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  • Bridget Night
    ... From: pfox_exgays To: ex-gay@yahoogroups.com Sent: Wednesday, October 29, 2003 3:14 PM Subject: [ex-gay] legal Group Prepares Legal Challenge to Born Gay
    Message 1 of 1 , Oct 30, 2003
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      ----- Original Message -----
      From: pfox_exgays
      To: ex-gay@yahoogroups.com
      Sent: Wednesday, October 29, 2003 3:14 PM
      Subject: [ex-gay] legal


      Group Prepares Legal Challenge to 'Born Gay' Theory
      By Lawrence Morahan
      CNSNews.com Senior Staff Writer
      October 29, 2003

      (CNSNews.com) - A coalition representing former homosexuals is
      developing a legal strategy to litigate on behalf of people who
      challenge the proposition that individuals are "born gay."

      The group also is seeking to promote the idea, particularly among
      schoolchildren, that people can overcome unwanted homosexual
      attractions.

      Arthur Goldberg, president of Positive Alternatives to Homosexuality
      and co-director of Jews Offering New Alternatives to Homosexuality,
      said the coalition intends to stress the concept of diversity, a
      concept he said homosexual advocacy groups have misrepresented to
      promote the concept that people can't change.

      "We want to make sure that people understand the diversity, that this
      is an open forum. We want toleration of those who have been able to
      successfully change and get their rights recognized as real rights,"
      Goldberg said

      Dr. Warren Throckmorton, a professor at Grove City College, Pa., and
      a supporter of the Parents and Friends of Ex-Gays and Gays, or PFOX,
      said the coalition aims to correctly portray the current state of
      research concerning sexual orientation.

      "There are two broad views about the origins of homosexuality - one
      being related to environmental factors and one being primarily
      related to genetic factors," said Throckmorton. "The truth is, the
      science on the subject is so unclear that we can't really say with
      certainty that we know what the role of any of those factors are."

      Since homosexuality cannot be identified by immutable genetic traits,
      such as skin or hair color, spokesmen for the coalition said
      policymakers should be allowed to hear that thousands of people who
      used to consider themselves homosexuals now are living as
      heterosexuals.

      Coalition members also want to see an end to what they consider
      reverse discrimination by institutions. Since homosexuality is no
      longer considered a disorder, neither should recovery from
      homosexuality be considered a disorder, they said.

      Goldberg described so-called ex-gays, who he said are fighting a two-
      front war, as "the most repressed minority in the world."

      "They're fighting an internal battle with their own unfilled
      emotional needs on the one side, and on the other, they're fighting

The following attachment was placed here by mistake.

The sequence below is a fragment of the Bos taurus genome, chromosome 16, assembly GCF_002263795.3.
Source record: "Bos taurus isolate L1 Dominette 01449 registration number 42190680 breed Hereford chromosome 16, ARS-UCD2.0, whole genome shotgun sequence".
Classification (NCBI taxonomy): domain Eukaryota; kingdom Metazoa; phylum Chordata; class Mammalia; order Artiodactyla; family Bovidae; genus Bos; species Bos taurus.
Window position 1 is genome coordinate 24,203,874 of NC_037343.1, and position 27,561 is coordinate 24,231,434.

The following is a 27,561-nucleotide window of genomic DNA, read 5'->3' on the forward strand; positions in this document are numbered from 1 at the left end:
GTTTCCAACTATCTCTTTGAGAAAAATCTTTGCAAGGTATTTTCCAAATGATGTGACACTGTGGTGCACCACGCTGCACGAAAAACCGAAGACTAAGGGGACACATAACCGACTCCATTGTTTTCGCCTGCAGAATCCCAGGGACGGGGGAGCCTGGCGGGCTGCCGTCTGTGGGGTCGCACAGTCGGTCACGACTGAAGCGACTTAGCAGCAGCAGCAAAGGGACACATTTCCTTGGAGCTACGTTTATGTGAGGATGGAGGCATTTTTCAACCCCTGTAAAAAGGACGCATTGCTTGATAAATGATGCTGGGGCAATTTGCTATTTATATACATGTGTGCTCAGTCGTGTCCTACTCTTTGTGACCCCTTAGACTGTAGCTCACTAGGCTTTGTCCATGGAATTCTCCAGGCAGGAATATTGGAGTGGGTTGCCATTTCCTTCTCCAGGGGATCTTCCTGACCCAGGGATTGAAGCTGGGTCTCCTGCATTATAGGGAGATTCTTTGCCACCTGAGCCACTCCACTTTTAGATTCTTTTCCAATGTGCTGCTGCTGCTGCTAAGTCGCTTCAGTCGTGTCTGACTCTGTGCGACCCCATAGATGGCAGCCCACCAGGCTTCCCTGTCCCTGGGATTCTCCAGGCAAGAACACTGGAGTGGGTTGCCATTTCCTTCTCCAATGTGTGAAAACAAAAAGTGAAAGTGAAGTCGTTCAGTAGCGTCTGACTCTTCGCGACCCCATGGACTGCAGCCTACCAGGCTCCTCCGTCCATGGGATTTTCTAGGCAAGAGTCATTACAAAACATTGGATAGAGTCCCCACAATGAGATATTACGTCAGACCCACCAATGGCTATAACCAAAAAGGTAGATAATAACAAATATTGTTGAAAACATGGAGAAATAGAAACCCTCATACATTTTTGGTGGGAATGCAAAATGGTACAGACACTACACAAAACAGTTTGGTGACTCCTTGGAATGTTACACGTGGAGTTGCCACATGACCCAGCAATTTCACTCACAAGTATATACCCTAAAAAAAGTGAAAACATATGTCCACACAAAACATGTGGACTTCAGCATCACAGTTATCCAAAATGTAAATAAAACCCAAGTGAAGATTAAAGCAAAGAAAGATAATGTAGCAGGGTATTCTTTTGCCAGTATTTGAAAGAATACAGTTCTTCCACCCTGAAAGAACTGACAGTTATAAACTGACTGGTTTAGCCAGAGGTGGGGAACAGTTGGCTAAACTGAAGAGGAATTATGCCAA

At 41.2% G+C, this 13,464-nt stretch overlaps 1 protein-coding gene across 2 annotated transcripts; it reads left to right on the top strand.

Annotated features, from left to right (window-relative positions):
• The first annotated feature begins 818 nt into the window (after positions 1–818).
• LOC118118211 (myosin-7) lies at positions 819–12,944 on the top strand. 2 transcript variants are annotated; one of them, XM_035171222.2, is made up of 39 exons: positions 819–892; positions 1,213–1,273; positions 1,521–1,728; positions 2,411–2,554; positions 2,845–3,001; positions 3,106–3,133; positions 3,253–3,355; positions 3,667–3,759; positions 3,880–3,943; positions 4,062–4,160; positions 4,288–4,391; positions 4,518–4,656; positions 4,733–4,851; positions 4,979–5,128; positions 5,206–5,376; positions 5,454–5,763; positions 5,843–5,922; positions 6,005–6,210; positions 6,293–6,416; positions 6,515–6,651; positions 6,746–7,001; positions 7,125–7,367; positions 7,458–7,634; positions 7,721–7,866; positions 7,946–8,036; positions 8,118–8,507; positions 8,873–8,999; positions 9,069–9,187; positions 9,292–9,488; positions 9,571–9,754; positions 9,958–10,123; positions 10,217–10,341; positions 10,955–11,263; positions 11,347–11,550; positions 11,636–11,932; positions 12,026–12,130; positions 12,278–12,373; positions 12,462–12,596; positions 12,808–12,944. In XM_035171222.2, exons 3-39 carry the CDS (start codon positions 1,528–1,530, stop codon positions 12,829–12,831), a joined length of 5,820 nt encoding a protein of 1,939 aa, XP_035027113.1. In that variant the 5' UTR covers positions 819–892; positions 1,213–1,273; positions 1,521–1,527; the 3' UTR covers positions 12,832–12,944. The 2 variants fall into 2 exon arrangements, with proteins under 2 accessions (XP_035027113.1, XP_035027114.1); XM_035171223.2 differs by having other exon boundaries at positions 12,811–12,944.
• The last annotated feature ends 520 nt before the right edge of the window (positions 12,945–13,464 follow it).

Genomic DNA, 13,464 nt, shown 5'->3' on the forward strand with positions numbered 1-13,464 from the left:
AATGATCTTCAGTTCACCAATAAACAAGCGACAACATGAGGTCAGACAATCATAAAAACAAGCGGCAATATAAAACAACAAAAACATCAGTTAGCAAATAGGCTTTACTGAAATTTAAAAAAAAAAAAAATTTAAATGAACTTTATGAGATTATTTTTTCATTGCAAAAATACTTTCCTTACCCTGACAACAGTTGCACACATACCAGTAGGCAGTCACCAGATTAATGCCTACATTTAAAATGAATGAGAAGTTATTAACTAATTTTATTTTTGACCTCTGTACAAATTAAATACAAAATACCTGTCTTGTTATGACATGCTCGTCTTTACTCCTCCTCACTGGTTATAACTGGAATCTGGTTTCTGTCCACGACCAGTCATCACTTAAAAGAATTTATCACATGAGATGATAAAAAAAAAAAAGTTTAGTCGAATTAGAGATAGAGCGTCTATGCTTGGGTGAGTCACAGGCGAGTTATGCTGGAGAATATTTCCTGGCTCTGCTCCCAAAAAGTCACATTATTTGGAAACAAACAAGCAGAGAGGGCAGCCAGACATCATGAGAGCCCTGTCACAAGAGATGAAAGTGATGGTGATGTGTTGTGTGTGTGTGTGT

society, which is telling them to accept it," Goldberg said.

      Indeed, institutions that suppress the message could put themselves
      in legal jeopardy. According to Goldberg, schools and universities
      that tell questioning individuals homosexuality is genetic may be
      liable in lawsuits if clients endanger themselves or others by
      engaging in sex acts on the advice of school counselors or
      psychologists.

      Data show that an individual's environment clearly plays a role in
      forming sexual attitudes, Throckmorton said. Also, there may be some
      factors that would be loosely called genetic that influence sexual
      choice in some way.

      "But to say that we have any kind of clarity about the way that would
      occur is just wrong," Throckmorton said.

      The message that homosexuality is determined genetically could give
      homosexual advocacy organizations more ammunition in calls for
      special legislation and enactment of hate crimes laws.

      Conservative groups said they would use same-sex marriage as an issue
      to rally voters in the 2004 presidential election.

      Mark Mead, a spokesman for the Log Cabin Republicans, a homosexual
      advocacy group within the GOP, discounted the message that
      homosexuals can change and claimed telling people they can is not
      likely to be helpful.

      "Most of the people I know who claim to have changed usually end up
      getting caught in gay bars or in gay relationships. I think that
      message has been dismissed by most folks with common sense," Mead
      said.

      But Throckmorton said the coalition's primary objective was to reach
      policymakers, particularly in the field of education, "because so
      much of what the schools are teaching concerning sexual orientation
      is really suspicious from a scientific point of view."

      Many school authorities have adopted the "born gay - gay gene theory"
      as fact, ignoring a considerable scientific controversy over that
      theory, Throckmorton said.

      "Not just among evangelicals and secularists, but within the
      scientific community, there are many people who simply don't accept
      that the data support that theory," Throckmorton said.





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